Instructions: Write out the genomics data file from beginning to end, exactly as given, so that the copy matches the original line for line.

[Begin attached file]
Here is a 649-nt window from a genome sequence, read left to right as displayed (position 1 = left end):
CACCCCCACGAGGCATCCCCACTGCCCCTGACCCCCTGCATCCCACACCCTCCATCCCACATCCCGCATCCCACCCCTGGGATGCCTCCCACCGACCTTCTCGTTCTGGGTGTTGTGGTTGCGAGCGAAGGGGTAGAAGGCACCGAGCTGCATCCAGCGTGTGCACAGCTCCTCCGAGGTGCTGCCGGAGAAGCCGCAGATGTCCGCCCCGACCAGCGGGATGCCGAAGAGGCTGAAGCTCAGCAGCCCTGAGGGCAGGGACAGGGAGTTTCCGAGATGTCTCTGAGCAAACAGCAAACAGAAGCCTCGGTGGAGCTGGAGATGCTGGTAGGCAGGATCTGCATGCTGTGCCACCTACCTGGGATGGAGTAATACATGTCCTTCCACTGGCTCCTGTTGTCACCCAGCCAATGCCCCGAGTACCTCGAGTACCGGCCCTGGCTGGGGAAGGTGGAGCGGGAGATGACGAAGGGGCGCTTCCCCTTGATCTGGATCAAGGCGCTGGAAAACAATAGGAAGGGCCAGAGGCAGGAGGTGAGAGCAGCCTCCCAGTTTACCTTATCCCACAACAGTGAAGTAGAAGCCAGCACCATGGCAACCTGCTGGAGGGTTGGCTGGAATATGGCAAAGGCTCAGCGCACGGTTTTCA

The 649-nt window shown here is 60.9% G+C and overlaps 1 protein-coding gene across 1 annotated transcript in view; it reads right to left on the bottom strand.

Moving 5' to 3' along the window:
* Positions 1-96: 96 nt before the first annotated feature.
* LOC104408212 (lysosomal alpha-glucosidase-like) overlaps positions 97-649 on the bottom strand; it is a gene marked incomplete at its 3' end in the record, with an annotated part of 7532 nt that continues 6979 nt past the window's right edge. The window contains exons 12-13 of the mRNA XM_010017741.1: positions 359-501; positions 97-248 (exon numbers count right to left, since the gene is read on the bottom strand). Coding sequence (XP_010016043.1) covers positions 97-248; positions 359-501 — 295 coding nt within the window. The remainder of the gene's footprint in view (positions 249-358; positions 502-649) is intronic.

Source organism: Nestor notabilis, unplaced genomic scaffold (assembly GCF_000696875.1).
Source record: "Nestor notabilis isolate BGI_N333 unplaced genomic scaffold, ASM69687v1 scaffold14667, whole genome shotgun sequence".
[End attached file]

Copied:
Here is a 649-nt window from a genome sequence, read left to right as displayed (position 1 = left end):
CACCCCCACGAGGCATCCCCACTGCCCCTGACCCCCTGCATCCCACACCCTCCATCCCACATCCCGCATCCCACCCCTGGGATGCCTCCCACCGACCTTCTCGTTCTGGGTGTTGTGGTTGCGAGCGAAGGGGTAGAAGGCACCGAGCTGCATCCAGCGTGTGCACAGCTCCTCCGAGGTGCTGCCGGAGAAGCCGCAGATGTCCGCCCCGACCAGCGGGATGCCGAAGAGGCTGAAGCTCAGCAGCCCTGAGGGCAGGGACAGGGAGTTTCCGAGATGTCTCTGAGCAAACAGCAAACAGAAGCCTCGGTGGAGCTGGAGATGCTGGTAGGCAGGATCTGCATGCTGTGCCACCTACCTGGGATGGAGTAATACATGTCCTTCCACTGGCTCCTGTTGTCACCCAGCCAATGCCCCGAGTACCTCGAGTACCGGCCCTGGCTGGGGAAGGTGGAGCGGGAGATGACGAAGGGGCGCTTCCCCTTGATCTGGATCAAGGCGCTGGAAAACAATAGGAAGGGCCAGAGGCAGGAGGTGAGAGCAGCCTCCCAGTTTACCTTATCCCACAACAGTGAAGTAGAAGCCAGCACCATGGCAACCTGCTGGAGGGTTGGCTGGAATATGGCAAAGGCTCAGCGCACGGTTTTCA

The 649-nt window shown here is 60.9% G+C and overlaps 1 protein-coding gene across 1 annotated transcript in view; it reads right to left on the bottom strand.

Moving 5' to 3' along the window:
* Positions 1-96: 96 nt before the first annotated feature.
* LOC104408212 (lysosomal alpha-glucosidase-like) overlaps positions 97-649 on the bottom strand; it is a gene marked incomplete at its 3' end in the record, with an annotated part of 7532 nt that continues 6979 nt past the window's right edge. The window contains exons 12-13 of the mRNA XM_010017741.1: positions 359-501; positions 97-248 (exon numbers count right to left, since the gene is read on the bottom strand). Coding sequence (XP_010016043.1) covers positions 97-248; positions 359-501 — 295 coding nt within the window. The remainder of the gene's footprint in view (positions 249-358; positions 502-649) is intronic.

Source organism: Nestor notabilis, unplaced genomic scaffold (assembly GCF_000696875.1).
Source record: "Nestor notabilis isolate BGI_N333 unplaced genomic scaffold, ASM69687v1 scaffold14667, whole genome shotgun sequence".